If you know your Elder Scrolls you will no doubt be happy that you still improve the abilities you use, down to the smallest detail. If you wear medium armour your medium armour level will rise, and if you fight with two knives your dual wielding will improve. Since we're dealing with an MMORPG you can also add various attacks that you can bind these to keys 1 through 5.
By using abilities of a specific type - such as Nightblade's "Assassination" - you will be able to unlock better abilities, and upgrade the ones you already have. At level 15 you will unlock the ability to switch weapons and ability on the fly with simple a press of a button, which opens up for even more options and tactics.
It works wonderfully well. We began our careers as an archer wearing heavy armour until we realised that stealth assassinations with two knives was more fun. High endurance proved important so we placed a couple of points as medium armour bonuses to get more out of the abilities. If you're looking for an MMORPG where you can really build a unique character, you will love this aspect of The Elder Scrolls Online.
One of the most unique aspects of the game is the option of playing it from a first-person perspective, or from a third-person perspective where the camera is placed a little behind the character. Sadly combat in first-person proved a frustrating experience for us, and it was nigh on impossible to gain an overview when three or more enemies surrounded us. Camera problems become obvious when we tried to make precision jumps or step through a door, and soon we settled on playing it a bit zoomed out - like other MMORPGs in other words.
Starting at level 10 you can teleport to Cyrodiil, the province where The Elder Scrolls IV: Oblivion took place, to partake in some PvP action. This is where the three factions; Aldmeri, Ebonheart and Daggerfall, face off in glorious combat to gain control of forts, mines, and mills, and literally gain Elder Scrolls that gives bonuses to the entire army. The idea is that the two losing factions should work together and then stab the other in the back - a great idea in theory, but so far we haven't seen any great examples of this.
Perhaps it's too soon in the life of the game for players to take up PvP in larger numbers, or perhaps we made some poor choices in the difficult to decipher PvP menus? At any rate, there is potential here, and regardless of the greater schemes it's no less impressive to see tons of players face each other with ballistas and abilities even if we belong to the category of players who prefer the synchronised strategy of boss battles over the chaos of PvP combat.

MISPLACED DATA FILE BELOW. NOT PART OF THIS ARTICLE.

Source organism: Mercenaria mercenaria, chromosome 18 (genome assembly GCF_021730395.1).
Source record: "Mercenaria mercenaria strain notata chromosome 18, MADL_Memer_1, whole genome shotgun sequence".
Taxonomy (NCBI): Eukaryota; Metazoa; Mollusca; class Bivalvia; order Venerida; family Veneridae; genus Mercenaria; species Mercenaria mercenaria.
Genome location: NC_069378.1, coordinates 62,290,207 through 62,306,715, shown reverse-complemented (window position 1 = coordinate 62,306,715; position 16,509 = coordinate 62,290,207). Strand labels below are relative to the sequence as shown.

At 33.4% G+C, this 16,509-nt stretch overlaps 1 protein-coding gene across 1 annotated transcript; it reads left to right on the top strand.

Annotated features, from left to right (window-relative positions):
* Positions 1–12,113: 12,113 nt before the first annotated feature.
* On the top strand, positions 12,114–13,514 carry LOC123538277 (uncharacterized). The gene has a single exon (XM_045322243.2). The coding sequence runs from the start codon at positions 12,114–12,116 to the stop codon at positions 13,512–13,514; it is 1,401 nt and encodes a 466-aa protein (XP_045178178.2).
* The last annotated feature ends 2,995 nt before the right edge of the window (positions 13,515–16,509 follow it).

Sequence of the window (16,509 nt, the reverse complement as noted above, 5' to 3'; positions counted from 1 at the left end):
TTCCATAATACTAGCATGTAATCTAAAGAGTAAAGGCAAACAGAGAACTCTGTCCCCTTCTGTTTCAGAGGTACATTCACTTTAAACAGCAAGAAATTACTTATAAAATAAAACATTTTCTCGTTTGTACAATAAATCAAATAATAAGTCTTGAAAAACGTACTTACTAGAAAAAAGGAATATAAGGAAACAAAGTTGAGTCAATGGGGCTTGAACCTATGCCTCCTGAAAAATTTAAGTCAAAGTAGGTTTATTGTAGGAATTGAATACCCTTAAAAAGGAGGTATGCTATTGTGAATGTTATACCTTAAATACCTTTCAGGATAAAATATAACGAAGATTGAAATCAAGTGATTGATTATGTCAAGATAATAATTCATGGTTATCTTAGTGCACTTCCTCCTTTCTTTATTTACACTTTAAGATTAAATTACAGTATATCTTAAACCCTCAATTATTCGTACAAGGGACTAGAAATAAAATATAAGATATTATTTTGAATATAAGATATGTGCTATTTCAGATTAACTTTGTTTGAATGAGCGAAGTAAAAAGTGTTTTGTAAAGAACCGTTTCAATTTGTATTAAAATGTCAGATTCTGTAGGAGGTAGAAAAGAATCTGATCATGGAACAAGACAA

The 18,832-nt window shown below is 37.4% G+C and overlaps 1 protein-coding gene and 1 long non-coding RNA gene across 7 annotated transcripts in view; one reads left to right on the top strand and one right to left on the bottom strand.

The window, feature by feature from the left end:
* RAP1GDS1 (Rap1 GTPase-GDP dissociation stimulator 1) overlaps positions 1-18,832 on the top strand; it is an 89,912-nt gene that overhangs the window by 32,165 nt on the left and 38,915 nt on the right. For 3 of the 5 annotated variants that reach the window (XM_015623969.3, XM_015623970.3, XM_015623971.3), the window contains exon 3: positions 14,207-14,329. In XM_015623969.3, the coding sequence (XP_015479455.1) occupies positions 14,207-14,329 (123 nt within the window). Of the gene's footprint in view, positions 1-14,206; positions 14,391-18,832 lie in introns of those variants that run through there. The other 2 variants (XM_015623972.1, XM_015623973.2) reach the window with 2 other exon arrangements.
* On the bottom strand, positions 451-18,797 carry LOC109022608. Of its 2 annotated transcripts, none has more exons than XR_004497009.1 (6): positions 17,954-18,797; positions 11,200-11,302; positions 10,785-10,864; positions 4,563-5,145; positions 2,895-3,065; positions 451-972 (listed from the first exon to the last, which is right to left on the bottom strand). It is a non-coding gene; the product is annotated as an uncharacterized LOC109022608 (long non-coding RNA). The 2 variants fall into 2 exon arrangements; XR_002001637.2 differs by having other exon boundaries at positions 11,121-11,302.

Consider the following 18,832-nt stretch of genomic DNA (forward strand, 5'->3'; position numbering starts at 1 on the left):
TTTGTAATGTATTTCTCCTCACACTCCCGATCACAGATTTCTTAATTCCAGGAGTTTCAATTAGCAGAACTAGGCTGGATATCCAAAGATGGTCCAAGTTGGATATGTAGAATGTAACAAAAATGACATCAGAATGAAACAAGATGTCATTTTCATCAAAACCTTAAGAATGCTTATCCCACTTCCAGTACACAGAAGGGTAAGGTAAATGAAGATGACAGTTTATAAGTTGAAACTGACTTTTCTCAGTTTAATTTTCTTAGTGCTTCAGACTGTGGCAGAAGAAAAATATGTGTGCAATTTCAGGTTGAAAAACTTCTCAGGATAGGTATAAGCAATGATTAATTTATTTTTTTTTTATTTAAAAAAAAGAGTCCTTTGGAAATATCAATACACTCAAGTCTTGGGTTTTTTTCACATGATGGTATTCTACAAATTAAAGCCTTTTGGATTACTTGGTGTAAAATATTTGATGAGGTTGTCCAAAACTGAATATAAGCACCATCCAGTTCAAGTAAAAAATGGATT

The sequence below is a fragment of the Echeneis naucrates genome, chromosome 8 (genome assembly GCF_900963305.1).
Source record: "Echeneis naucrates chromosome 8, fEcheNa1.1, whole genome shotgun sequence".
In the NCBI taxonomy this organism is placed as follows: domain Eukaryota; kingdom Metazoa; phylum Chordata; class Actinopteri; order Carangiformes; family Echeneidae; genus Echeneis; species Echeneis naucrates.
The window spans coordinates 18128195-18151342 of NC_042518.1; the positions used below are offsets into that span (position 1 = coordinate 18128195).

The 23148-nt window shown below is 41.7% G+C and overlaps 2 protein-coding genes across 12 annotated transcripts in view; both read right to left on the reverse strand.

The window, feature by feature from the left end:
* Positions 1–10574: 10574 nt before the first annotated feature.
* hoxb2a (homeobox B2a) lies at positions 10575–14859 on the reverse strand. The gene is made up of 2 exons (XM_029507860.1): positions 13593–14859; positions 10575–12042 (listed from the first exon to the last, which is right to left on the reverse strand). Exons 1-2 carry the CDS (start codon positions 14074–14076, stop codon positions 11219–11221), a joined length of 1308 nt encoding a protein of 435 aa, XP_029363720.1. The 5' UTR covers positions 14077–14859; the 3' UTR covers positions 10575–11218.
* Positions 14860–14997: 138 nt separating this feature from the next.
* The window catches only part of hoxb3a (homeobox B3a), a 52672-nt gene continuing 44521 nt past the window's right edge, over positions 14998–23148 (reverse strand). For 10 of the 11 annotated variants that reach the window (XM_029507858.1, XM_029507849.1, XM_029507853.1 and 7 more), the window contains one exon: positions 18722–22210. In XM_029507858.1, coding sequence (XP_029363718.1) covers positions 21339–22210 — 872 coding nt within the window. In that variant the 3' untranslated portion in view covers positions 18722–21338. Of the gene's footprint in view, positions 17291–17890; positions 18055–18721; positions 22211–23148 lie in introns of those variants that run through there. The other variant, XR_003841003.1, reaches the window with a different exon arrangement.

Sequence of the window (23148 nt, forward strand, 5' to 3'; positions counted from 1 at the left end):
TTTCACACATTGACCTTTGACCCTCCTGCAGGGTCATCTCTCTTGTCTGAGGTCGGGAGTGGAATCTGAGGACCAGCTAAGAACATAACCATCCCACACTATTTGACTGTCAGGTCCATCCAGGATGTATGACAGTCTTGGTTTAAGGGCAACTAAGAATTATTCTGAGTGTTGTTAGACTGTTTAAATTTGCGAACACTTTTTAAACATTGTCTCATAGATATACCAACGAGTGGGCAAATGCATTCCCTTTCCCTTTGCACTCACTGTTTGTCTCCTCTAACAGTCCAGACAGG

If you read our first week journal, you'll be familiar with the horse and the concept of feeding it every day in order to evolve it in the area the food represents. One week ago we wrote that the horse was too slow and that it was overtaken by a small Elf, but we're happy to report that it has improved a lot in this area after a week-long diet of speedy apples. If we hadn't been lucky enough to have the Imperial Edition we would have had to save up the rather large sum of 17,200 gold to buy our first horse (or 42,700 for a prized stallion), but with the Imperial Edition it only cost us a single gold coin.
Strange, but not as strange as when two players typed in /flute in short succession, while the soundtrack was playing and we were talking to a quest-giver. It was completely impossible to hear (and hard to focus on reading for that matter) a single word of what the quest-giver had to say. These sort of minor annoyances and mistakes should have been rooted out a long time ago during the beta, but as it is now it remains and soils the experience.
How do we sum it all up in the end then? It's a tough one as The Elder Scrolls Online offers both highs and lows. One moment we're enjoying it tremendously in a dungeon with just the right level of challenge with other players. The next moment we're yawning as four new characters we've never seen before are presented in a short piece of dialogue where the characters appears to switch voices all of a sudden. One moment we're taking in stunning vistas accompanied by the best music the series has offered to date. The next moment we're violently kicked off the server or find ourselves stuck on a loading screen for the fourth time in a day.
The Elder Scrolls Online offers something unique for those who treasure exploration and want to immerse themselves in the rich history of Tamriel, but the game is far from finished at launch. And what is finished is often not very engaging or captivating, which results in long passages that you have to endure in order to enjoy the really rewarding content.
That's not how an MMORPG is supposed to work in our opinion, and we've got a feeling in our guts that we won't spend any major amount of time with it now that we've reviewed it. This in spite of a tempting system with veteran levels from level 50 and a constant current of new content from Zenimax Online Studios as they're eager to prove their longterm approach.
Give it a shot if you have one or more friends who love Elder Scrolls and have no issue putting up with equal parts frustration and enjoyment, while you also contribute some money to the continued development of the game each month. We're sadly forced to conclude we weren't given what we'd been hoping for, but we remain hopeful that the genre has a bright future with games like Wildstar, Everquest Next and World of Warcraft: Warlords of Draenor on the horizon.